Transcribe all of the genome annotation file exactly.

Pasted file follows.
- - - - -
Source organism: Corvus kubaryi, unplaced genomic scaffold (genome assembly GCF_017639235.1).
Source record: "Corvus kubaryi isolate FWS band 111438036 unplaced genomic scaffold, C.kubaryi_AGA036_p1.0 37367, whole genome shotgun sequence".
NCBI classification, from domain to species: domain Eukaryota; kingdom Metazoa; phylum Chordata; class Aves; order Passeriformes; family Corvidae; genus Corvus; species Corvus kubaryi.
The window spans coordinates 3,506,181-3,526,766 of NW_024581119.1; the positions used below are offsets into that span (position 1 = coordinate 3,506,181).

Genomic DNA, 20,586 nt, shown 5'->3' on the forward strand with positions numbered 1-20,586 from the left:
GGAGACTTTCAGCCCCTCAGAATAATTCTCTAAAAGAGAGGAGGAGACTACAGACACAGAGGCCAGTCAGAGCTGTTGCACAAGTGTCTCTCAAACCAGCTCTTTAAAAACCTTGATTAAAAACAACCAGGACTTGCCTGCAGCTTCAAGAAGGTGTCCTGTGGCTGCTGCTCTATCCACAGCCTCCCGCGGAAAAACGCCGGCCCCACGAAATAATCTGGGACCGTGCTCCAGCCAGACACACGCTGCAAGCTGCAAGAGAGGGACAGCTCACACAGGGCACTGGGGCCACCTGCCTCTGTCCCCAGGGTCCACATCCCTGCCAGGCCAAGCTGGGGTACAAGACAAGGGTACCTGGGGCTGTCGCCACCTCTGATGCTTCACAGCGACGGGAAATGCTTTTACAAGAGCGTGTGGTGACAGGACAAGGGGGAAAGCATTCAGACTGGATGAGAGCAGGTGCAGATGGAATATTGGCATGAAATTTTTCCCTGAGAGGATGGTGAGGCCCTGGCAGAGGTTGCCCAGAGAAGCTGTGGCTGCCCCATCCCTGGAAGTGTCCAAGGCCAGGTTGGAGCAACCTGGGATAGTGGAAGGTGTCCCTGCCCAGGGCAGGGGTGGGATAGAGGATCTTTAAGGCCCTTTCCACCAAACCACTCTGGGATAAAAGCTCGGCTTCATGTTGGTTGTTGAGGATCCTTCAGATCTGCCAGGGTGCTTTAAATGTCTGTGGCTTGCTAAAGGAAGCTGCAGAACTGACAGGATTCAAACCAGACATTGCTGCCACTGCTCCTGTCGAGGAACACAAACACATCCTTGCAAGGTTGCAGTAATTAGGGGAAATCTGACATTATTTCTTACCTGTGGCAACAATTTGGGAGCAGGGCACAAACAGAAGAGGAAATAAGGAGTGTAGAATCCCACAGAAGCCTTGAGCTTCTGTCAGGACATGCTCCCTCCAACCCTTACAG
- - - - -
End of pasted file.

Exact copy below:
Source organism: Corvus kubaryi, unplaced genomic scaffold (genome assembly GCF_017639235.1).
Source record: "Corvus kubaryi isolate FWS band 111438036 unplaced genomic scaffold, C.kubaryi_AGA036_p1.0 37367, whole genome shotgun sequence".
NCBI classification, from domain to species: domain Eukaryota; kingdom Metazoa; phylum Chordata; class Aves; order Passeriformes; family Corvidae; genus Corvus; species Corvus kubaryi.
The window spans coordinates 3,506,181-3,526,766 of NW_024581119.1; the positions used below are offsets into that span (position 1 = coordinate 3,506,181).

Genomic DNA, 20,586 nt, shown 5'->3' on the forward strand with positions numbered 1-20,586 from the left:
GGAGACTTTCAGCCCCTCAGAATAATTCTCTAAAAGAGAGGAGGAGACTACAGACACAGAGGCCAGTCAGAGCTGTTGCACAAGTGTCTCTCAAACCAGCTCTTTAAAAACCTTGATTAAAAACAACCAGGACTTGCCTGCAGCTTCAAGAAGGTGTCCTGTGGCTGCTGCTCTATCCACAGCCTCCCGCGGAAAAACGCCGGCCCCACGAAATAATCTGGGACCGTGCTCCAGCCAGACACACGCTGCAAGCTGCAAGAGAGGGACAGCTCACACAGGGCACTGGGGCCACCTGCCTCTGTCCCCAGGGTCCACATCCCTGCCAGGCCAAGCTGGGGTACAAGACAAGGGTACCTGGGGCTGTCGCCACCTCTGATGCTTCACAGCGACGGGAAATGCTTTTACAAGAGCGTGTGGTGACAGGACAAGGGGGAAAGCATTCAGACTGGATGAGAGCAGGTGCAGATGGAATATTGGCATGAAATTTTTCCCTGAGAGGATGGTGAGGCCCTGGCAGAGGTTGCCCAGAGAAGCTGTGGCTGCCCCATCCCTGGAAGTGTCCAAGGCCAGGTTGGAGCAACCTGGGATAGTGGAAGGTGTCCCTGCCCAGGGCAGGGGTGGGATAGAGGATCTTTAAGGCCCTTTCCACCAAACCACTCTGGGATAAAAGCTCGGCTTCATGTTGGTTGTTGAGGATCCTTCAGATCTGCCAGGGTGCTTTAAATGTCTGTGGCTTGCTAAAGGAAGCTGCAGAACTGACAGGATTCAAACCAGACATTGCTGCCACTGCTCCTGTCGAGGAACACAAACACATCCTTGCAAGGTTGCAGTAATTAGGGGAAATCTGACATTATTTCTTACCTGTGGCAACAATTTGGGAGCAGGGCACAAACAGAAGAGGAAATAAGGAGTGTAGAATCCCACAGAAGCCTTGAGCTTCTGTCAGGACATGCTCCCTCCAACCCTTACAG